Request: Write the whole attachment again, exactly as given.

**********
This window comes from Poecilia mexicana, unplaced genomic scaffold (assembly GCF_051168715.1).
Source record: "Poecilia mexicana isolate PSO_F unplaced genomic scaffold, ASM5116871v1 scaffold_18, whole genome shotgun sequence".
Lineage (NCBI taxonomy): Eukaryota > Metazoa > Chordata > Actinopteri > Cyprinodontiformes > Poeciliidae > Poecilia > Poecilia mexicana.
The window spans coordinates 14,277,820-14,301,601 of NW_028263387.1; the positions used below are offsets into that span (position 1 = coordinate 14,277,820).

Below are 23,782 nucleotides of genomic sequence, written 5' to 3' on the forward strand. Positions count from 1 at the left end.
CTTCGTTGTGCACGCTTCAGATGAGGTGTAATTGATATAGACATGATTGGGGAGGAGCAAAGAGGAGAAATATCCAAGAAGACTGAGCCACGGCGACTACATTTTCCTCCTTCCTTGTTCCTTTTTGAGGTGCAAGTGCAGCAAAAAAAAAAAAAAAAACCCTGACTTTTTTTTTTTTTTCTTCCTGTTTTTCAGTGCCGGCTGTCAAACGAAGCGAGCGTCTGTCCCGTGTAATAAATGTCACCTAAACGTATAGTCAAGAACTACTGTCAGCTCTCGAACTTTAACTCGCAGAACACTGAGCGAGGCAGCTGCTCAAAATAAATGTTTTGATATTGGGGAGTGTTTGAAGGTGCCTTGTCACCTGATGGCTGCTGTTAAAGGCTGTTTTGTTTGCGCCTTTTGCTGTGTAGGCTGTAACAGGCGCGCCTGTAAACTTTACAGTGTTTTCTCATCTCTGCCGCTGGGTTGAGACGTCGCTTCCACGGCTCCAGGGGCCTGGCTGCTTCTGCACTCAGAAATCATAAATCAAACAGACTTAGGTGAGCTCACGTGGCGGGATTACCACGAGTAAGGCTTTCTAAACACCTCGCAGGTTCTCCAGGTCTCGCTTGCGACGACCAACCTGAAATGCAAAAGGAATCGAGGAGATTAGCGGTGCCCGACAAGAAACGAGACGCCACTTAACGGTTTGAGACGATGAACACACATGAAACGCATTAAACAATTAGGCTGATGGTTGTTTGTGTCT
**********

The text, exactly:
This window comes from Poecilia mexicana, unplaced genomic scaffold (assembly GCF_051168715.1).
Source record: "Poecilia mexicana isolate PSO_F unplaced genomic scaffold, ASM5116871v1 scaffold_18, whole genome shotgun sequence".
Lineage (NCBI taxonomy): Eukaryota > Metazoa > Chordata > Actinopteri > Cyprinodontiformes > Poeciliidae > Poecilia > Poecilia mexicana.
The window spans coordinates 14,277,820-14,301,601 of NW_028263387.1; the positions used below are offsets into that span (position 1 = coordinate 14,277,820).

Below are 23,782 nucleotides of genomic sequence, written 5' to 3' on the forward strand. Positions count from 1 at the left end.
CTTCGTTGTGCACGCTTCAGATGAGGTGTAATTGATATAGACATGATTGGGGAGGAGCAAAGAGGAGAAATATCCAAGAAGACTGAGCCACGGCGACTACATTTTCCTCCTTCCTTGTTCCTTTTTGAGGTGCAAGTGCAGCAAAAAAAAAAAAAAAAACCCTGACTTTTTTTTTTTTTTCTTCCTGTTTTTCAGTGCCGGCTGTCAAACGAAGCGAGCGTCTGTCCCGTGTAATAAATGTCACCTAAACGTATAGTCAAGAACTACTGTCAGCTCTCGAACTTTAACTCGCAGAACACTGAGCGAGGCAGCTGCTCAAAATAAATGTTTTGATATTGGGGAGTGTTTGAAGGTGCCTTGTCACCTGATGGCTGCTGTTAAAGGCTGTTTTGTTTGCGCCTTTTGCTGTGTAGGCTGTAACAGGCGCGCCTGTAAACTTTACAGTGTTTTCTCATCTCTGCCGCTGGGTTGAGACGTCGCTTCCACGGCTCCAGGGGCCTGGCTGCTTCTGCACTCAGAAATCATAAATCAAACAGACTTAGGTGAGCTCACGTGGCGGGATTACCACGAGTAAGGCTTTCTAAACACCTCGCAGGTTCTCCAGGTCTCGCTTGCGACGACCAACCTGAAATGCAAAAGGAATCGAGGAGATTAGCGGTGCCCGACAAGAAACGAGACGCCACTTAACGGTTTGAGACGATGAACACACATGAAACGCATTAAACAATTAGGCTGATGGTTGTTTGTGTCT